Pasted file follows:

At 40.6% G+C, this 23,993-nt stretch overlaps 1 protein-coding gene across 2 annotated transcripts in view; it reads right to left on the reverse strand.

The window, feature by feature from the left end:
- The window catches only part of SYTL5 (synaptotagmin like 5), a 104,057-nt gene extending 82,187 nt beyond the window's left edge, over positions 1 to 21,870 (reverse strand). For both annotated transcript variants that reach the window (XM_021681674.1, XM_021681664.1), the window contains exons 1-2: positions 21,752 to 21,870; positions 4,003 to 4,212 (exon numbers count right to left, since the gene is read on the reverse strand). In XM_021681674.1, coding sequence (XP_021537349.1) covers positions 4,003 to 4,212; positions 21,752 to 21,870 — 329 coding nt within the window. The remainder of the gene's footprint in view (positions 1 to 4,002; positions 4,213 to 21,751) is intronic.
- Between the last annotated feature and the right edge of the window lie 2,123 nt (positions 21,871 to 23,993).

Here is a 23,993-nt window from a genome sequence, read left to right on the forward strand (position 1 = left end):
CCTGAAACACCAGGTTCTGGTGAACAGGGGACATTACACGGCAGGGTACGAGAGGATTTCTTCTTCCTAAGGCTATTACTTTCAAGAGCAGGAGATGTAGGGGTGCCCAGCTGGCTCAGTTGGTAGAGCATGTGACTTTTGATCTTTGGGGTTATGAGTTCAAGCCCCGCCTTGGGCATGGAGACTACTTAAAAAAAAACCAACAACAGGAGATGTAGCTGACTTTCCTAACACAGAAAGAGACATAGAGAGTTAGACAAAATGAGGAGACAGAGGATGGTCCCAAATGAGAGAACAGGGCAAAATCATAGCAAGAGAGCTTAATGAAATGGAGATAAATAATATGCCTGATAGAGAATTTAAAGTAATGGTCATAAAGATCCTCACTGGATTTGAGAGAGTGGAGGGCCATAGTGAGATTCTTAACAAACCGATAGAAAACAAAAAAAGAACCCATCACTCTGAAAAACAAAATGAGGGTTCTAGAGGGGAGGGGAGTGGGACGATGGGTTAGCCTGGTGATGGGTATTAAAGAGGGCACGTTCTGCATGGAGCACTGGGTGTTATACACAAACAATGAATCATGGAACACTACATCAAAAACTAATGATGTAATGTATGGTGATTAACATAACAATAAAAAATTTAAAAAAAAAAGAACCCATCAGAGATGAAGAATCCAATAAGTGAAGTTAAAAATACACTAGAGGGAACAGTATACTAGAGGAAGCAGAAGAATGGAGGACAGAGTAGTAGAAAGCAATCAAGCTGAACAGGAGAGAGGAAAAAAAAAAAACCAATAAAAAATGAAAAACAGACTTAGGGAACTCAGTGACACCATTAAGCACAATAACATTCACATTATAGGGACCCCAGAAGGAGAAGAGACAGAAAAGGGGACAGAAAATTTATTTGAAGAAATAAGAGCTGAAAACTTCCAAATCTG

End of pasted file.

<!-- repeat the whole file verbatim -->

At 40.6% G+C, this 23,993-nt stretch overlaps 1 protein-coding gene across 2 annotated transcripts in view; it reads right to left on the reverse strand.

The window, feature by feature from the left end:
- The window catches only part of SYTL5 (synaptotagmin like 5), a 104,057-nt gene extending 82,187 nt beyond the window's left edge, over positions 1 to 21,870 (reverse strand). For both annotated transcript variants that reach the window (XM_021681674.1, XM_021681664.1), the window contains exons 1-2: positions 21,752 to 21,870; positions 4,003 to 4,212 (exon numbers count right to left, since the gene is read on the reverse strand). In XM_021681674.1, coding sequence (XP_021537349.1) covers positions 4,003 to 4,212; positions 21,752 to 21,870 — 329 coding nt within the window. The remainder of the gene's footprint in view (positions 1 to 4,002; positions 4,213 to 21,751) is intronic.
- Between the last annotated feature and the right edge of the window lie 2,123 nt (positions 21,871 to 23,993).

Here is a 23,993-nt window from a genome sequence, read left to right on the forward strand (position 1 = left end):
CCTGAAACACCAGGTTCTGGTGAACAGGGGACATTACACGGCAGGGTACGAGAGGATTTCTTCTTCCTAAGGCTATTACTTTCAAGAGCAGGAGATGTAGGGGTGCCCAGCTGGCTCAGTTGGTAGAGCATGTGACTTTTGATCTTTGGGGTTATGAGTTCAAGCCCCGCCTTGGGCATGGAGACTACTTAAAAAAAAACCAACAACAGGAGATGTAGCTGACTTTCCTAACACAGAAAGAGACATAGAGAGTTAGACAAAATGAGGAGACAGAGGATGGTCCCAAATGAGAGAACAGGGCAAAATCATAGCAAGAGAGCTTAATGAAATGGAGATAAATAATATGCCTGATAGAGAATTTAAAGTAATGGTCATAAAGATCCTCACTGGATTTGAGAGAGTGGAGGGCCATAGTGAGATTCTTAACAAACCGATAGAAAACAAAAAAAGAACCCATCACTCTGAAAAACAAAATGAGGGTTCTAGAGGGGAGGGGAGTGGGACGATGGGTTAGCCTGGTGATGGGTATTAAAGAGGGCACGTTCTGCATGGAGCACTGGGTGTTATACACAAACAATGAATCATGGAACACTACATCAAAAACTAATGATGTAATGTATGGTGATTAACATAACAATAAAAAATTTAAAAAAAAAAGAACCCATCAGAGATGAAGAATCCAATAAGTGAAGTTAAAAATACACTAGAGGGAACAGTATACTAGAGGAAGCAGAAGAATGGAGGACAGAGTAGTAGAAAGCAATCAAGCTGAACAGGAGAGAGGAAAAAAAAAAAACCAATAAAAAATGAAAAACAGACTTAGGGAACTCAGTGACACCATTAAGCACAATAACATTCACATTATAGGGACCCCAGAAGGAGAAGAGACAGAAAAGGGGACAGAAAATTTATTTGAAGAAATAAGAGCTGAAAACTTCCAAATCTG